Severe thunderstorm, heavy rain pummels Georgia
ATLANTA (AP) — A severe weather system has hammered north Georgia and the metro Atlanta region with heavy rain, hail, lightning and potentially damaging winds.
The storm crossed the area Wednesday afternoon and prompted several severe thunderstorm and flash flood warnings throughout the state. A flash flood warning for southwest Fulton and northern Coweta counties expires at 10:30 p.m.
Meteorologists say heavy rainfall could cause flooding in small creeks and streams, as well as on highways and underpasses.
According to a global flight tracking website, more than 400 flights at Hartsfield-Jackson Atlanta International Airport were delayed and more than 20 were cancelled.
According to Georgia Power's website, the storm left more than 12,000 in the state without service. Many of the outages were concentrated in the metro Atlanta area.
GEORGIA DEATH PENALTY
Hill's attorneys in court as execution date looms
Attorneys for death row inmate Warren Lee Hill will be back in court to challenge the constitutionality of a Georgia law prohibiting the release of information on where the state acquired its supply of a lethal injection drug.
Thursday's hearing will be in Fulton County court. Hill's attorneys are expected to raise questions about the use of an unidentified compounding pharmacy to supply the drug as they seek to delay Hill's execution set for Friday.
Hill's attorneys have also appealed to the U.S. Supreme Court, arguing he is mentally disabled and shouldn't be executed.
Attorneys for the state say Hill has failed to prove he's mentally disabled and that his case has been thoroughly reviewed by the courts. Hill was sentenced to death in the killing of a fellow inmate.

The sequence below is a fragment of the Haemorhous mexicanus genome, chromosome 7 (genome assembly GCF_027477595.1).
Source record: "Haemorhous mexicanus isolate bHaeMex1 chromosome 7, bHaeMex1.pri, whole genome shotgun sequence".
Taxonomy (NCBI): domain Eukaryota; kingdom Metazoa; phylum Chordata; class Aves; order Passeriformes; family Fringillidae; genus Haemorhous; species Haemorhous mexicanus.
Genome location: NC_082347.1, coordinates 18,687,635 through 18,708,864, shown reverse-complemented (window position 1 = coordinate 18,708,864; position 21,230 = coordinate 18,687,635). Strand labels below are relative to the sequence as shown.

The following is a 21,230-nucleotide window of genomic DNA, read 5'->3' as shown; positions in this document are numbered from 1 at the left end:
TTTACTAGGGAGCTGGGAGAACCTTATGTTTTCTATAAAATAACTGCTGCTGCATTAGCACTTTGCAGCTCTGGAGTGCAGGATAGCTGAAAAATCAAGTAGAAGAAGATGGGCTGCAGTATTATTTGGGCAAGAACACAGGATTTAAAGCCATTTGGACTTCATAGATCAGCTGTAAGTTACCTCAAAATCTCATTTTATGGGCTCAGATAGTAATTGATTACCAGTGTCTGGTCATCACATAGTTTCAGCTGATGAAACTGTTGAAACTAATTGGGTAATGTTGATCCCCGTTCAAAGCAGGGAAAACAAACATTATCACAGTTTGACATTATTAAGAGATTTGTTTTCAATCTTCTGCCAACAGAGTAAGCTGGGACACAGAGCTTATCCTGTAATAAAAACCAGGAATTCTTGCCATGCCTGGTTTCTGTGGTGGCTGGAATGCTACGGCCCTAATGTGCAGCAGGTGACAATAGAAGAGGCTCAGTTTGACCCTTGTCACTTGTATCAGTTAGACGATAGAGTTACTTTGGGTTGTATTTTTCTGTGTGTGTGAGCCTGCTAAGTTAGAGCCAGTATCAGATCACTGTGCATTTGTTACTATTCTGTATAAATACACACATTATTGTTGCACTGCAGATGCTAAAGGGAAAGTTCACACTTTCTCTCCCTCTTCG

Ga. plans managed care for children on Medicaid
(Information in the following story is from: The Atlanta Journal-Constitution, http://www.ajc.com )
ATLANTA (AP) — Health officials say they're looking to hire a for-profit company to oversee the care of some of the state's most vulnerable children.
The Atlanta Journal-Constitution reported Wednesday that youth advocates and pediatricians say so-called "managed care" of the state's 27,000 children in foster care, adoption assistance or the juvenile justice system could help better coordinate their health care.
The move is similar to one the state plans to make next year when it transitions roughly 430,000 elderly, blind and disabled Medicaid recipients into a voluntary form of managed care.
Hall County confirms eighth case of rabies
GAINESVILLE, Ga. (AP) — Hall County officials say they recently confirmed the county's eighth case of rabies in 2013.
Officials from Hall County Animal Services said Wednesday that a dog recently came into contact with a rabid raccoon. The raccoon was sent to the Georgia Public Health Lab where it tested positive for rabies.
Officials say rabies alert signs have been posted in the area where the raccoon was found.
Animal owners are encouraged to get their pets and livestock vaccinated.
SAVANNAH RIVER WARNINGS
Coast Guard warns of high water on Savannah River
(Information in the following story is from: Savannah Morning News, http://www.savannahnow.com )
SAVANNAH, Ga. (AP) — The U.S. Coast Guard and Chatham County officials have told mariners and Savannah area residents to expect significantly higher and faster-moving water on the Savannah River.
Coast Guard officials have said the worsening conditions are expected to begin around Thursday and will likely peak with a 10-foot high tide late Monday.
Coast Guard Lt. Cmdr. Mark Sawyer told The Savannah Morning News that continuing rains in the upper Savannah River basin have prompted the situation. He said the U.S. Army Corps of Engineers last week began releasing water from flood storage reservoirs at Hartwell, Richard Russell and J. Strom Thurmond lakes.
He said that when water is released from the reservoirs, it typically takes about a week for people to feel the effects downstream in Savannah.
Created: Thu, 18 Jul 2013 05:15:24 EST
Updated: Thu, 18 Jul 2013 05:15:24 EST